Sir Isaac Newton who is widely recognized as one of the most influential scientists of all time once invested the bulk of his money in a Ponzi scheme and lost all his investment. As critical-minded as Newton was, he couldn’t see the deception and impracticability of the money doubling scheme he was buying into. We all have a different understanding of the world based on our education, experiences, and environment. Some people are more knowledgeable than others about different aspects of life. But no one has a full grasp of what’s going on. Smart people also do dumb things. One of the critical lessons you need to learn about succeeding in life before you turn 30 is that no one has it all together. For the rest of this video, I’ll be sharing with you 7 things I believe is important for young people to learn early in life. Before we get to it, be sure to subscribe to After School Africa for more insightful videos like this.
1. No one has it all together
Don’t wallow in low self-esteem thinking everyone else has it all together except you. You are not as weird as you think. You are not as terrible as you think. You are just as flawed as every other person. Smart people also do dumb things. We are all lost in the wonder of some unsolved mystery. Why is it important to know this? When you understand that no one is perfect and that everyone is engulfed in a private internal battle, you’ll learn to accept yourself more and judge other people less. You will learn not to get carried away by society’s expectation of perfection and the filtered social media lifestyle. You will also give yourself the chance to improve and learn to forgive yourself when you make wrong decisions.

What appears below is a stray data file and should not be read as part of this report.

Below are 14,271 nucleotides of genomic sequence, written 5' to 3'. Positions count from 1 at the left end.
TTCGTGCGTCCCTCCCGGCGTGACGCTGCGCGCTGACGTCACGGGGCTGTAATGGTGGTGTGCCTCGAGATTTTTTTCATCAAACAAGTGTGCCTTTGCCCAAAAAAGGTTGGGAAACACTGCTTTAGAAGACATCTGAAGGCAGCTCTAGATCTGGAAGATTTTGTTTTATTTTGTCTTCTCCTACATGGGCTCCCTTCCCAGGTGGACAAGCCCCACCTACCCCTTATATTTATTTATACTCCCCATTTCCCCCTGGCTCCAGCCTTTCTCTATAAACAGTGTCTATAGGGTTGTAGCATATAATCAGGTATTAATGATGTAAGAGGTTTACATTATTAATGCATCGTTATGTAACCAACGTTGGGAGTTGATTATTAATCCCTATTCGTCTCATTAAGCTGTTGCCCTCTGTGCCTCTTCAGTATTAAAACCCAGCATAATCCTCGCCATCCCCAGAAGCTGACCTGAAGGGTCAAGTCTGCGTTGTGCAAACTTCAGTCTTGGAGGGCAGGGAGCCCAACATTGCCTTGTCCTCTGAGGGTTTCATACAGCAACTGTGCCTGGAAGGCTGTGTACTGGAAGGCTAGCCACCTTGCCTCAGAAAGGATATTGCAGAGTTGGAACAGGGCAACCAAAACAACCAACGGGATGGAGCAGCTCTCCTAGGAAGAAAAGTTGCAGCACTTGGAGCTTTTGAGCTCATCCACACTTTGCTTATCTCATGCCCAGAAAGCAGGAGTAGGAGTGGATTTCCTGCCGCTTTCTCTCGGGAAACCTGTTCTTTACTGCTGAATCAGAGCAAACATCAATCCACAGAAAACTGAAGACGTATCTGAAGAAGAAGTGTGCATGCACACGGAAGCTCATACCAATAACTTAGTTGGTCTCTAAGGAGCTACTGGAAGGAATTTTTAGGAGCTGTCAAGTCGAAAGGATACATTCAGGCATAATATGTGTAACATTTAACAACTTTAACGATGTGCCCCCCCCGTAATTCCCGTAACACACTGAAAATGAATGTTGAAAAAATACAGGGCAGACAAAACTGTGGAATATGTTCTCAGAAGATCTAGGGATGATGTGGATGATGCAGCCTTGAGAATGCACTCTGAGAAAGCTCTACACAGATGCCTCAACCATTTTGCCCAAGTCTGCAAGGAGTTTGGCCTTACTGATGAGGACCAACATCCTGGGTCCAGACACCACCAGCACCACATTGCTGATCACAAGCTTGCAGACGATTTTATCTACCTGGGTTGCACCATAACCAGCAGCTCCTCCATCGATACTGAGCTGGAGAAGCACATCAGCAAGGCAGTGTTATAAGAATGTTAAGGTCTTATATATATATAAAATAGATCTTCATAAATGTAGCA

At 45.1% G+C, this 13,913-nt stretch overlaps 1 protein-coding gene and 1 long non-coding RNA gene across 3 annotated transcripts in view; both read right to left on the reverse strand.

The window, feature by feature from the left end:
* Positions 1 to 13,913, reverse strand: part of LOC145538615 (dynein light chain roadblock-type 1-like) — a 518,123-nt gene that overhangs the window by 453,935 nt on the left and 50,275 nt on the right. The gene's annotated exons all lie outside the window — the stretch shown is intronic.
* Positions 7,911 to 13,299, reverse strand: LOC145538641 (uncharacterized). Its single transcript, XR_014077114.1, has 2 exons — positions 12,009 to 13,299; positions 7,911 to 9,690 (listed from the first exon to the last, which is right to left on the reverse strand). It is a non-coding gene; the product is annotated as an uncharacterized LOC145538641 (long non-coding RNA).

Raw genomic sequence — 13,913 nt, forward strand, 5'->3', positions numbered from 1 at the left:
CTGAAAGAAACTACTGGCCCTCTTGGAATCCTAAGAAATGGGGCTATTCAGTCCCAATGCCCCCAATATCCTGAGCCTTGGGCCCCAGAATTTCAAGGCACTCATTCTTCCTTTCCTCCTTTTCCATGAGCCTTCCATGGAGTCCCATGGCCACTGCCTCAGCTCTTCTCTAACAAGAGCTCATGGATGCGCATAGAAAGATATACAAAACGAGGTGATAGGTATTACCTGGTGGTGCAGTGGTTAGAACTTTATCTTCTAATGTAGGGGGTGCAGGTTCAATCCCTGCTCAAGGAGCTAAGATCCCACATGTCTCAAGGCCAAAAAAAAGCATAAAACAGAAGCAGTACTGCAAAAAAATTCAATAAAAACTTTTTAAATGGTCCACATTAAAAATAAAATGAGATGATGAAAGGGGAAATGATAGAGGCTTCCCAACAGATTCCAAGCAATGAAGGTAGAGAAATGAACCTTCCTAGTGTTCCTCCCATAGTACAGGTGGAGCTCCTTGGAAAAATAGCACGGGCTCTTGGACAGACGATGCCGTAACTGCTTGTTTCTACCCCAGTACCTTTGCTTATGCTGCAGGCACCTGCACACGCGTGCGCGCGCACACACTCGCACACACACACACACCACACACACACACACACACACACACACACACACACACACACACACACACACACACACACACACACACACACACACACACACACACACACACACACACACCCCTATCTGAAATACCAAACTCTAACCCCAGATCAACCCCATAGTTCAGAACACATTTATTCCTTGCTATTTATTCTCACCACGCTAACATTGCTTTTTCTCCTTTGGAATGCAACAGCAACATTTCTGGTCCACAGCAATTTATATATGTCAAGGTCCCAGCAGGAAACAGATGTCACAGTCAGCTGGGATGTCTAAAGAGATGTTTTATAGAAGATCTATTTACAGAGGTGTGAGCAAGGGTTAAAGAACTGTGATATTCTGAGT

2. Start from where you are
George Eliot, an English poet cum novelist once said: “Great things are not done by impulse but by a series of small things brought together.”
I was almost in tears while reading some comments on Twitter about a fraudster that was recently arrested in Dubai. Someone remarked that the only way to make money is to take from other people. People with this mindset believe that every rich people stole from other people. And a criminal is only someone who is caught. So to get rich you have to steal from others. The ‘get rich quick mindset’ possesses many young people today. These people no longer believe in building for the long term. They believe that if it is not fast and big, it is not worth trying.
It’s good to dream big and set big goals. But nothing worthwhile is ever achieved without someone planting a seed, and nurturing it to grow. Goals are destinations. But life is a journey, not a destination. And it’s the little steps that make up the journey. So don’t be afraid to start taking steps from where you are. Once you are done setting your goals, start from where you are; no matter how small.